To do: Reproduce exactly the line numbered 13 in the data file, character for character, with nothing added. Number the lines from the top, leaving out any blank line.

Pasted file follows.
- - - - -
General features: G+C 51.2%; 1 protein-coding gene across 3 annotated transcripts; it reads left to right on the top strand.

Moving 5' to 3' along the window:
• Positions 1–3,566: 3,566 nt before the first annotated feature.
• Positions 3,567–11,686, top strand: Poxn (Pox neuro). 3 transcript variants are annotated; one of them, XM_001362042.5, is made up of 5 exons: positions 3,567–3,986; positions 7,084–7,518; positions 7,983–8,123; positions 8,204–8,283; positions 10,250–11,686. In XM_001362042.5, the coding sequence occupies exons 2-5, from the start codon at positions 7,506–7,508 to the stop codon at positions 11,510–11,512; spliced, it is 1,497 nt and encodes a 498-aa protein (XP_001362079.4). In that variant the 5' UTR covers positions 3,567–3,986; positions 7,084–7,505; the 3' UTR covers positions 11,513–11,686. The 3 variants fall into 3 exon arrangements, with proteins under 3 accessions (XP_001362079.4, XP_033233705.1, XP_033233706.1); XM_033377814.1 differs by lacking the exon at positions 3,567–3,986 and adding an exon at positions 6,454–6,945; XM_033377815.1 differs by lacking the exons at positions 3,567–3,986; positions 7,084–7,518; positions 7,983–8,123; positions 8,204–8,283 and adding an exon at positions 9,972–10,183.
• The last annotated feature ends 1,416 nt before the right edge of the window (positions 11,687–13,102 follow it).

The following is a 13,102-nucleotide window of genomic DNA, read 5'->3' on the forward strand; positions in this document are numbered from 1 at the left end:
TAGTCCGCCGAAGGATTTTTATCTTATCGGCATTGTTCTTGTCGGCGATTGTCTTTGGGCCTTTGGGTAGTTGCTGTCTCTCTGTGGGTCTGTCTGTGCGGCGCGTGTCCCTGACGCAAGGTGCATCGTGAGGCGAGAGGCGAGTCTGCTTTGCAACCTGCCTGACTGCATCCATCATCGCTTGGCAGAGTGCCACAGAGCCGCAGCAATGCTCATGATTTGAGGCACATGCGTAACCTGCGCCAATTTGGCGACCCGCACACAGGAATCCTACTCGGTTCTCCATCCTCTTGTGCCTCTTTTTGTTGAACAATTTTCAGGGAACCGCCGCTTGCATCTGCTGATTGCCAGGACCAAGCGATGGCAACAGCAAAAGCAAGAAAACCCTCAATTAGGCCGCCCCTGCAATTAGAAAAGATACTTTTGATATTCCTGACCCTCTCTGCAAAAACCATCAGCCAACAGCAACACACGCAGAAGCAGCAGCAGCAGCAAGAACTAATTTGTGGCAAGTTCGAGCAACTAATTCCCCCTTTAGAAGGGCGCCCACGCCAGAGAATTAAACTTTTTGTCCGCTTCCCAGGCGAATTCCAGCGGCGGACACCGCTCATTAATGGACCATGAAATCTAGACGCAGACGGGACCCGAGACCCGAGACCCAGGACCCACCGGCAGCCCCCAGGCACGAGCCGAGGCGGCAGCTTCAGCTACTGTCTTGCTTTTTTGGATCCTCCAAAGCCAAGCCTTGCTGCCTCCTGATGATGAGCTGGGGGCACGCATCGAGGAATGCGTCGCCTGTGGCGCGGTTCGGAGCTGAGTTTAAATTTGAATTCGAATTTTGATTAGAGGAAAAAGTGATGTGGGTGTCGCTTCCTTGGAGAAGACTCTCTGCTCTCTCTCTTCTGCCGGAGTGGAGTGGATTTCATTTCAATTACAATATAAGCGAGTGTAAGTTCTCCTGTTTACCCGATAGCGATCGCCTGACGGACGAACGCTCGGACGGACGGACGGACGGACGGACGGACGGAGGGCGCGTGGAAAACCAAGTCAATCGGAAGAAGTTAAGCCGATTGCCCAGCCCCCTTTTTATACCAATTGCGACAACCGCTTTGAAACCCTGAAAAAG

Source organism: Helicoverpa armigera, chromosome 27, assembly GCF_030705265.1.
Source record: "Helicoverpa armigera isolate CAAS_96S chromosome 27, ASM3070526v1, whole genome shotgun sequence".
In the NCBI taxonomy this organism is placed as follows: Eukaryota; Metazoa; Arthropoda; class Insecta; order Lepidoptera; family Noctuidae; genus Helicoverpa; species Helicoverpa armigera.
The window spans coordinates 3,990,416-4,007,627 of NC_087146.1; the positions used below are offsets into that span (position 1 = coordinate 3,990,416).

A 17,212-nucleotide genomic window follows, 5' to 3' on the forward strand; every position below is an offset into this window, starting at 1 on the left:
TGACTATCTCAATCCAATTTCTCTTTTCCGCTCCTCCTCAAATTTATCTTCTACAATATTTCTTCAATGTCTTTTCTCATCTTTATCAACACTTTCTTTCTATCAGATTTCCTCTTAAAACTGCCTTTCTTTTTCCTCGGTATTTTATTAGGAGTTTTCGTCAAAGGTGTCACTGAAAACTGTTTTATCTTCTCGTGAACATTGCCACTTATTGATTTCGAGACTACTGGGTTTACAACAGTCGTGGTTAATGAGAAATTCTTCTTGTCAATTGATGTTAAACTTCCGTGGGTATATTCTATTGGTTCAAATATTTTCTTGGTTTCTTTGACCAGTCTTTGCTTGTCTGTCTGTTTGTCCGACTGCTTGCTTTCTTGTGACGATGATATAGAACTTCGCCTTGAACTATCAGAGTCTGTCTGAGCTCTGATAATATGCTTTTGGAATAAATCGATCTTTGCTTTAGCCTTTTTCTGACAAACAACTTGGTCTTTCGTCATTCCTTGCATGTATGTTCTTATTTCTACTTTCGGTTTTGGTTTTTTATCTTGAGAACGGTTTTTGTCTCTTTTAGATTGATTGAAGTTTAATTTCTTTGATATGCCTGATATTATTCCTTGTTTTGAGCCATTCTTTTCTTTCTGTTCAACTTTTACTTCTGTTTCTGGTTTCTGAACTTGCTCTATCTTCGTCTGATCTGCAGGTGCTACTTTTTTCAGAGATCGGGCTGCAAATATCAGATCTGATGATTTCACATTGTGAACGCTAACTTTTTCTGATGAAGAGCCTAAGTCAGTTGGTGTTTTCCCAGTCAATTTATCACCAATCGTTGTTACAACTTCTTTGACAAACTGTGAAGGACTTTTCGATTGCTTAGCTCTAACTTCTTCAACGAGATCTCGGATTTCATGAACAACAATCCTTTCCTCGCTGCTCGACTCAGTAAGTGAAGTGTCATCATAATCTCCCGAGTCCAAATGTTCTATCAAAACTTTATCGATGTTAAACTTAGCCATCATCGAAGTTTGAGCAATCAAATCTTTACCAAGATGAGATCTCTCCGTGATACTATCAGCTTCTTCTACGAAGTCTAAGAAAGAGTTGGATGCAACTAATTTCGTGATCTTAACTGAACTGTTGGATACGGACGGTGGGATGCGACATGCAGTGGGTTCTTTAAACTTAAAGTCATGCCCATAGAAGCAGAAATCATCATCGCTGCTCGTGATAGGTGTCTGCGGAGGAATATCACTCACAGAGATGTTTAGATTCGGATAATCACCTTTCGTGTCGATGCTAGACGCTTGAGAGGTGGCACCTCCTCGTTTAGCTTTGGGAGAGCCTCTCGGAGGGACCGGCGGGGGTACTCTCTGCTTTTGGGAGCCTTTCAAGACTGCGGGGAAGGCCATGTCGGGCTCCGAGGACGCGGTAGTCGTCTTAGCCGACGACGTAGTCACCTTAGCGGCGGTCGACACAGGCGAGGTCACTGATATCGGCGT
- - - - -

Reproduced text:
TGACTATCTCAATCCAATTTCTCTTTTCCGCTCCTCCTCAAATTTATCTTCTACAATATTTCTTCAATGTCTTTTCTCATCTTTATCAACACTTTCTTTCTATCAGATTTCCTCTTAAAACTGCCTTTCTTTTTCCTCGGTATTTTATTAGGAGTTTTCGTCAAAGGTGTCACTGAAAACTGTTTTATCTTCTCGTGAACATTGCCACTTATTGATTTCGAGACTACTGGGTTTACAACAGTCGTGGTTAATGAGAAATTCTTCTTGTCAATTGATGTTAAACTTCCGTGGGTATATTCTATTGGTTCAAATATTTTCTTGGTTTCTTTGACCAGTCTTTGCTTGTCTGTCTGTTTGTCCGACTGCTTGCTTTCTTGTGACGATGATATAGAACTTCGCCTTGAACTATCAGAGTCTGTCTGAGCTCTGATAATATGCTTTTGGAATAAATCGATCTTTGCTTTAGCCTTTTTCTGACAAACAACTTGGTCTTTCGTCATTCCTTGCATGTATGTTCTTATTTCTACTTTCGGTTTTGGTTTTTTATCTTGAGAACGGTTTTTGTCTCTTTTAGATTGATTGAAGTTTAATTTCTTTGATATGCCTGATATTATTCCTTGTTTTGAGCCATTCTTTTCTTTCTGTTCAACTTTTACTTCTGTTTCTGGTTTCTGAACTTGCTCTATCTTCGTCTGATCTGCAGGTGCTACTTTTTTCAGAGATCGGGCTGCAAATATCAGATCTGATGATTTCACATTGTGAACGCTAACTTTTTCTGATGAAGAGCCTAAGTCAGTTGGTGTTTTCCCAGTCAATTTATCACCAATCGTTGTTACAACTTCTTTGACAAACTGTGAAGGACTTTTCGATTGCTTAGCTCTAACTTCTTCAACGAGATCTCGGATTTCATGAACAACAATCCTTTCCTCGCTGCTCGACTCAGTAAGTGAAGTGTCATCATAATCTCCCGAGTCCAAATGTTCTATCAAAACTTTATCGATGTTAAACTTAGCCATCATCGAAGTTTGAGCAATCAAATCTTTACCAAGATGAGATCTCTCCGTGATACTATCAGCTTCTTCTACGAAGTCTAAGAAAGAGTTGGATGCAACTAATTTCGTGATCTTAACTGAACTGTTGGATACGGACGGTGGGATGCGACATGCAGTGGGTTCTTTAAACTTAAAGTCATGCCCATAGAAGCAGAAATCATCATCGCTGCTCGTGATAGGTGTCTGCGGAGGAATATCACTCACAGAGATGTTTAGATTCGGATAATCACCTTTCGTGTCGATGCTAGACGCTTGAGAGGTGGCACCTCCTCGTTTAGCTTTGGGAGAGCCTCTCGGAGGGACCGGCGGGGGTACTCTCTGCTTTTGGGAGCCTTTCAAGACTGCGGGGAAGGCCATGTCGGGCTCCGAGGACGCGGTAGTCGTCTTAGCCGACGACGTAGTCACCTTAGCGGCGGTCGACACAGGCGAGGTCACTGATATCGGCGT